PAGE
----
7 years ago
The day Edmonton won the 2015 draft lottery, we all agreed that one moment changed everything. ‘Free agents will want to come here now!’ was the claim. Well, in the excitement of a great moment things are said, but it is quite another thing for the item to be proven. In the two July 1’s since McDavid was drafted, is Edmonton shopping in a better part of free agency?


  1. July 1, 2009: Oilers sign 36-year old Nikolai Khabibulin to a
    four-year, $15 million dollar contract. The cap hit yearly is $3.75M. Source
  2. July 5, 2013: Oilers sign 34-year old Andrew Ference to a four-year, $13 million dollar contract. The cap hit yearly is $3.25M. Source
  3. July 1, 2015. Oilers sign 29-year old Andrej Sekera to a six year, $33 million dollar contract. The cap hit yearly is $5.5M. Source
  4. July 1, 2016. Oilers sign 28-year old Milan Lucic to a seven year, $42 million dollar contract. The cap hit yearly is $6.0M. Source
Two things stand out here: Edmonton is signing younger players (Lucic turned 28 in June). This doesn’t guarantee a smooth contract, but the odds of getting more good seasons is higher with younger free agents. Also, the investments are going way up, and with that the overall risk. Sekera was a fine addition to the Oilers and he had a good season year one. That said, many Oilers fans I talk to are not pleased with the signing one year on. Will Oilers fans have a similar experience with Lucic in his first season? The high bar set by big money may be difficult to cover in actual fact.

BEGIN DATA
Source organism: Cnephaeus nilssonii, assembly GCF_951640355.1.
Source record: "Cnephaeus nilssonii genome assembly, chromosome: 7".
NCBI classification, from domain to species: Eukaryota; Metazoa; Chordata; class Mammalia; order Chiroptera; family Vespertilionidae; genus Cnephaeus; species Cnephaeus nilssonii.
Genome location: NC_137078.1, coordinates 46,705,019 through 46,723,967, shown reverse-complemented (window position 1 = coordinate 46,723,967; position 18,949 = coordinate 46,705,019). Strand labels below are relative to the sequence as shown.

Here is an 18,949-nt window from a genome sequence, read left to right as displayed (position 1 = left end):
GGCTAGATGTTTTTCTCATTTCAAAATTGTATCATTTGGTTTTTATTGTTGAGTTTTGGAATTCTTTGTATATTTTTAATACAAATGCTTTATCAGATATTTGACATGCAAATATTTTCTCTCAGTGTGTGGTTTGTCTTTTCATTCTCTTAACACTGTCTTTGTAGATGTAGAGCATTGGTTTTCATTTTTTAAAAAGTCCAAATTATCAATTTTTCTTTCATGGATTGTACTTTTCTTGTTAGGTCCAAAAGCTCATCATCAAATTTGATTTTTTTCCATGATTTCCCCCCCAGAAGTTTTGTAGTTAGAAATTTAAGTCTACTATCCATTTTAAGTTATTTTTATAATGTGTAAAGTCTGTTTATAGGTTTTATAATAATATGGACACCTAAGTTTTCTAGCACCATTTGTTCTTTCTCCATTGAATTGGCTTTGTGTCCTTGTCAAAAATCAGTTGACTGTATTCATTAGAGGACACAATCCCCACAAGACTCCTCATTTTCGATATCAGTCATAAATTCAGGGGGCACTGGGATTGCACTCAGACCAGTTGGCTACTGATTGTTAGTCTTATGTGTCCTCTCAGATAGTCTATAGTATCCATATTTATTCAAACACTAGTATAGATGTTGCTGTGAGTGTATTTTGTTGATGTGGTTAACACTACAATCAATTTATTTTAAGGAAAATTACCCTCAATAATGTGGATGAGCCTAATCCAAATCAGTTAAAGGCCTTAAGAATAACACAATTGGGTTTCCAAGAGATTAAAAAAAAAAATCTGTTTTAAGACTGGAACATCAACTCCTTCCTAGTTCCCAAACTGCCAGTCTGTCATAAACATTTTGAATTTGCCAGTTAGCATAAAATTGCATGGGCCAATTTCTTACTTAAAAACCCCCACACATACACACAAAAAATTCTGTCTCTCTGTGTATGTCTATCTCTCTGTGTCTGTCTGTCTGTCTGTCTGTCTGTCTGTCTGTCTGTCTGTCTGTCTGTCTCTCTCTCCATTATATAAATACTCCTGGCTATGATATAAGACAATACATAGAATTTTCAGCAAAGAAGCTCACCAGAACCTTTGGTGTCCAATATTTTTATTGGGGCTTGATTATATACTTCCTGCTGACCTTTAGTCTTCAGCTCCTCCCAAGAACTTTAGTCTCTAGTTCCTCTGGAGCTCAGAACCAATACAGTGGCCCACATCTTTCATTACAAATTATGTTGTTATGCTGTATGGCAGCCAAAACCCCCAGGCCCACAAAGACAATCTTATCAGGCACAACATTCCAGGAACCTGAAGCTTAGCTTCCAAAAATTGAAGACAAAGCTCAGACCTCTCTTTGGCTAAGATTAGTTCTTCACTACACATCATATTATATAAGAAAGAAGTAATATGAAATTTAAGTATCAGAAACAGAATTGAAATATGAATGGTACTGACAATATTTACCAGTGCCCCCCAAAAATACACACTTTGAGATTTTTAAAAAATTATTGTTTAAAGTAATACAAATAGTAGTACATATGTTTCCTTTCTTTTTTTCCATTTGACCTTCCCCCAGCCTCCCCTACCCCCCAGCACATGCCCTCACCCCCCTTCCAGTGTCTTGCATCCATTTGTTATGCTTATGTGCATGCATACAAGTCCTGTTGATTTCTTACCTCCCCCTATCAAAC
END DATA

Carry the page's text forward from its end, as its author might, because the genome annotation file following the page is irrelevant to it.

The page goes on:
• 5×5 points per 60: 2.04
  • 5×4 points per 60: 2.83
  • Corsi For 5×5 %: 59.3 (No. 2 among regular LAK forwards)
  • Qual Comp:  toughest among regular LAK forwards (1line opp)
  • Qual Team: best teammates among regular LAK forwards (top line)
  • Corsi Rel: 11.4 (No. 2 among regular LAK forwards)
  • Shots on goal/percentage: 124/16.1
  • Boxcars: 81gp, 20-35-55
 (All numbers via Stats.HockeyAnalysis.com and BehindtheNet.ca)
I wanted to take a moment to discuss Milan Lucic as a player. In all the excitement and upset, it seems to have gotten lost in the flood. Milan Lucic is an excellent NHL player, by math or eye. He has many miles on him, but has been incredibly healthy based on his style of play.
The underlying numbers are terrific, he can help with puck retrieval, he can take and make a pass and he is truly unique as an NHL player. Those things seem to be muffled in Oilers Nation today, and I think part of it comes from the Taylor Hall trade.
I would encourage you to look at Lucic as an addition in his own right. I am not one to ramble on about physicality, rugged play, grit and the like—but intimidation is a part of his game. People will tell you those intangibles are very important, and my response is that if they are, they should show up in the numbers.
Milan Lucic has the rugged style and he has the numbers. You can argue the the length of the deal, but for a team needing to fill seats in a new arena during an economic downturn, this rates as a win. It may get difficult in the years to come, and that is the risk here.

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